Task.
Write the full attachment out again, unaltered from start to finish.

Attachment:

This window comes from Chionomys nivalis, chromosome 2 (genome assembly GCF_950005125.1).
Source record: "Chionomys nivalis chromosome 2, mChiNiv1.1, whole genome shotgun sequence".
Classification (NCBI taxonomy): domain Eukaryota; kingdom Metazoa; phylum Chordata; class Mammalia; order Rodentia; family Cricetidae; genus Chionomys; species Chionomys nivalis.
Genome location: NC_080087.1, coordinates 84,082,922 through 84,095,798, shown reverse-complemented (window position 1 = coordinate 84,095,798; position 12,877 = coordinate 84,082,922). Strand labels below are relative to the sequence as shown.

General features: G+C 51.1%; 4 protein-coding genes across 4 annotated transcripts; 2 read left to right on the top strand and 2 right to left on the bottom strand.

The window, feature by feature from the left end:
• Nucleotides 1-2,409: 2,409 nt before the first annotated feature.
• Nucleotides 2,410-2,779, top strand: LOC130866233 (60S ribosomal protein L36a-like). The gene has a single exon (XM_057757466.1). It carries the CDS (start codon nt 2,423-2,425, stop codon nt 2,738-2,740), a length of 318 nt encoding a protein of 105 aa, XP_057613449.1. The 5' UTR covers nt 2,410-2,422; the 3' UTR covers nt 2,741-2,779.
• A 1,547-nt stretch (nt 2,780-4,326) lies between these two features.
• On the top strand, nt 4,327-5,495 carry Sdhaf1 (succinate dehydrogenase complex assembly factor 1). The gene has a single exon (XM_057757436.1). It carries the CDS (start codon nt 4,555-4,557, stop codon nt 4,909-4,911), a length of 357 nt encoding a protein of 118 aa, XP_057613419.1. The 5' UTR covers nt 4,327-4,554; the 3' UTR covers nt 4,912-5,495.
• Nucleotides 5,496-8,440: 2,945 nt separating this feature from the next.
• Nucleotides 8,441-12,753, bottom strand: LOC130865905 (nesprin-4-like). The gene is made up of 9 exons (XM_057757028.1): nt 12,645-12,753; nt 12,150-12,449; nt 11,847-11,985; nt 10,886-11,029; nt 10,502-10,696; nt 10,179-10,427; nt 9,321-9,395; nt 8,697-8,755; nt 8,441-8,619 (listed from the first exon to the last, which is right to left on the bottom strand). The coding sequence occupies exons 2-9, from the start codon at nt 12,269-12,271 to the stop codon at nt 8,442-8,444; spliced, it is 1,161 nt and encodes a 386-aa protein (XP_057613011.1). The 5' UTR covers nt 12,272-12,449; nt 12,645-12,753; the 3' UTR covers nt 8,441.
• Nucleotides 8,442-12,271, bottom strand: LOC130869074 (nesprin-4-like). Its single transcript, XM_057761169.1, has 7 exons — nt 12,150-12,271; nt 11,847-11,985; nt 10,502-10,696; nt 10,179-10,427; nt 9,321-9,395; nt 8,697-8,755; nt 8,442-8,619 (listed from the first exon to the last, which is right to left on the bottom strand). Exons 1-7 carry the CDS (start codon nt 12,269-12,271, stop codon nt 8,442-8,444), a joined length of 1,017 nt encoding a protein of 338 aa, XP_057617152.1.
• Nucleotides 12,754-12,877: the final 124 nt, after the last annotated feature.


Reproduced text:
This window comes from Chionomys nivalis, chromosome 2 (genome assembly GCF_950005125.1).
Source record: "Chionomys nivalis chromosome 2, mChiNiv1.1, whole genome shotgun sequence".
Classification (NCBI taxonomy): domain Eukaryota; kingdom Metazoa; phylum Chordata; class Mammalia; order Rodentia; family Cricetidae; genus Chionomys; species Chionomys nivalis.
Genome location: NC_080087.1, coordinates 84,082,922 through 84,095,798, shown reverse-complemented (window position 1 = coordinate 84,095,798; position 12,877 = coordinate 84,082,922). Strand labels below are relative to the sequence as shown.

General features: G+C 51.1%; 4 protein-coding genes across 4 annotated transcripts; 2 read left to right on the top strand and 2 right to left on the bottom strand.

The window, feature by feature from the left end:
• Nucleotides 1-2,409: 2,409 nt before the first annotated feature.
• Nucleotides 2,410-2,779, top strand: LOC130866233 (60S ribosomal protein L36a-like). The gene has a single exon (XM_057757466.1). It carries the CDS (start codon nt 2,423-2,425, stop codon nt 2,738-2,740), a length of 318 nt encoding a protein of 105 aa, XP_057613449.1. The 5' UTR covers nt 2,410-2,422; the 3' UTR covers nt 2,741-2,779.
• A 1,547-nt stretch (nt 2,780-4,326) lies between these two features.
• On the top strand, nt 4,327-5,495 carry Sdhaf1 (succinate dehydrogenase complex assembly factor 1). The gene has a single exon (XM_057757436.1). It carries the CDS (start codon nt 4,555-4,557, stop codon nt 4,909-4,911), a length of 357 nt encoding a protein of 118 aa, XP_057613419.1. The 5' UTR covers nt 4,327-4,554; the 3' UTR covers nt 4,912-5,495.
• Nucleotides 5,496-8,440: 2,945 nt separating this feature from the next.
• Nucleotides 8,441-12,753, bottom strand: LOC130865905 (nesprin-4-like). The gene is made up of 9 exons (XM_057757028.1): nt 12,645-12,753; nt 12,150-12,449; nt 11,847-11,985; nt 10,886-11,029; nt 10,502-10,696; nt 10,179-10,427; nt 9,321-9,395; nt 8,697-8,755; nt 8,441-8,619 (listed from the first exon to the last, which is right to left on the bottom strand). The coding sequence occupies exons 2-9, from the start codon at nt 12,269-12,271 to the stop codon at nt 8,442-8,444; spliced, it is 1,161 nt and encodes a 386-aa protein (XP_057613011.1). The 5' UTR covers nt 12,272-12,449; nt 12,645-12,753; the 3' UTR covers nt 8,441.
• Nucleotides 8,442-12,271, bottom strand: LOC130869074 (nesprin-4-like). Its single transcript, XM_057761169.1, has 7 exons — nt 12,150-12,271; nt 11,847-11,985; nt 10,502-10,696; nt 10,179-10,427; nt 9,321-9,395; nt 8,697-8,755; nt 8,442-8,619 (listed from the first exon to the last, which is right to left on the bottom strand). Exons 1-7 carry the CDS (start codon nt 12,269-12,271, stop codon nt 8,442-8,444), a joined length of 1,017 nt encoding a protein of 338 aa, XP_057617152.1.
• Nucleotides 12,754-12,877: the final 124 nt, after the last annotated feature.